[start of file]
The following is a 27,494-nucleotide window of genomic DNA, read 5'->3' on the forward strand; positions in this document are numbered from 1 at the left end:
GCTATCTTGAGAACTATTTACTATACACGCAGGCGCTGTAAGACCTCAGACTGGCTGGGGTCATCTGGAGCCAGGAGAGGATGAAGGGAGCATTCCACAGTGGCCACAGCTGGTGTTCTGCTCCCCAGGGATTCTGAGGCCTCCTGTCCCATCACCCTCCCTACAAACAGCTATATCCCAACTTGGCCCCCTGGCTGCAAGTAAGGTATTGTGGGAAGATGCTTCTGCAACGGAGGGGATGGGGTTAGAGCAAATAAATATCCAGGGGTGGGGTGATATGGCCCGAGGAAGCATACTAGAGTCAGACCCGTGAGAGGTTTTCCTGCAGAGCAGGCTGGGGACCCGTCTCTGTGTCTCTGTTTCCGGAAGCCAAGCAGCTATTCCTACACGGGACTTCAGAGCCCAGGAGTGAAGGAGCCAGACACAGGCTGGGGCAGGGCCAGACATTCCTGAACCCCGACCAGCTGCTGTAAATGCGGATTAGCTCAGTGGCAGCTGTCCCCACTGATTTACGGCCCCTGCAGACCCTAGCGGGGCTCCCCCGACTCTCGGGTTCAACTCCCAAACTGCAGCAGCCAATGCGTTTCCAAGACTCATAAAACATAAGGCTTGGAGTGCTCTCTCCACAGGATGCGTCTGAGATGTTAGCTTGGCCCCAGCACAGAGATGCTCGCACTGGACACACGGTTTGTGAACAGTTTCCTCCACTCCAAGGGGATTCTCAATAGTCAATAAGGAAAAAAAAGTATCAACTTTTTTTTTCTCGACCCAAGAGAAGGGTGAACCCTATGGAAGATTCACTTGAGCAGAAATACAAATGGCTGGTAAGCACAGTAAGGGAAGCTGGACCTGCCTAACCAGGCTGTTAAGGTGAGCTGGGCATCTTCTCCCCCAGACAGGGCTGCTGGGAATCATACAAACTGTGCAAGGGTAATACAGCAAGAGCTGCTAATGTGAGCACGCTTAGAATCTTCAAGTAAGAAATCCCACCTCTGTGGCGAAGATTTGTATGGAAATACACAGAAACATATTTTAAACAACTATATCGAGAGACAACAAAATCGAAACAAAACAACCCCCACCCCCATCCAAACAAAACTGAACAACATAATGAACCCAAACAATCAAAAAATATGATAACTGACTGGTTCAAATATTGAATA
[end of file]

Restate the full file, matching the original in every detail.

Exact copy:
The following is a 27,494-nucleotide window of genomic DNA, read 5'->3' on the forward strand; positions in this document are numbered from 1 at the left end:
GCTATCTTGAGAACTATTTACTATACACGCAGGCGCTGTAAGACCTCAGACTGGCTGGGGTCATCTGGAGCCAGGAGAGGATGAAGGGAGCATTCCACAGTGGCCACAGCTGGTGTTCTGCTCCCCAGGGATTCTGAGGCCTCCTGTCCCATCACCCTCCCTACAAACAGCTATATCCCAACTTGGCCCCCTGGCTGCAAGTAAGGTATTGTGGGAAGATGCTTCTGCAACGGAGGGGATGGGGTTAGAGCAAATAAATATCCAGGGGTGGGGTGATATGGCCCGAGGAAGCATACTAGAGTCAGACCCGTGAGAGGTTTTCCTGCAGAGCAGGCTGGGGACCCGTCTCTGTGTCTCTGTTTCCGGAAGCCAAGCAGCTATTCCTACACGGGACTTCAGAGCCCAGGAGTGAAGGAGCCAGACACAGGCTGGGGCAGGGCCAGACATTCCTGAACCCCGACCAGCTGCTGTAAATGCGGATTAGCTCAGTGGCAGCTGTCCCCACTGATTTACGGCCCCTGCAGACCCTAGCGGGGCTCCCCCGACTCTCGGGTTCAACTCCCAAACTGCAGCAGCCAATGCGTTTCCAAGACTCATAAAACATAAGGCTTGGAGTGCTCTCTCCACAGGATGCGTCTGAGATGTTAGCTTGGCCCCAGCACAGAGATGCTCGCACTGGACACACGGTTTGTGAACAGTTTCCTCCACTCCAAGGGGATTCTCAATAGTCAATAAGGAAAAAAAAGTATCAACTTTTTTTTTCTCGACCCAAGAGAAGGGTGAACCCTATGGAAGATTCACTTGAGCAGAAATACAAATGGCTGGTAAGCACAGTAAGGGAAGCTGGACCTGCCTAACCAGGCTGTTAAGGTGAGCTGGGCATCTTCTCCCCCAGACAGGGCTGCTGGGAATCATACAAACTGTGCAAGGGTAATACAGCAAGAGCTGCTAATGTGAGCACGCTTAGAATCTTCAAGTAAGAAATCCCACCTCTGTGGCGAAGATTTGTATGGAAATACACAGAAACATATTTTAAACAACTATATCGAGAGACAACAAAATCGAAACAAAACAACCCCCACCCCCATCCAAACAAAACTGAACAACATAATGAACCCAAACAATCAAAAAATATGATAACTGACTGGTTCAAATATTGAATA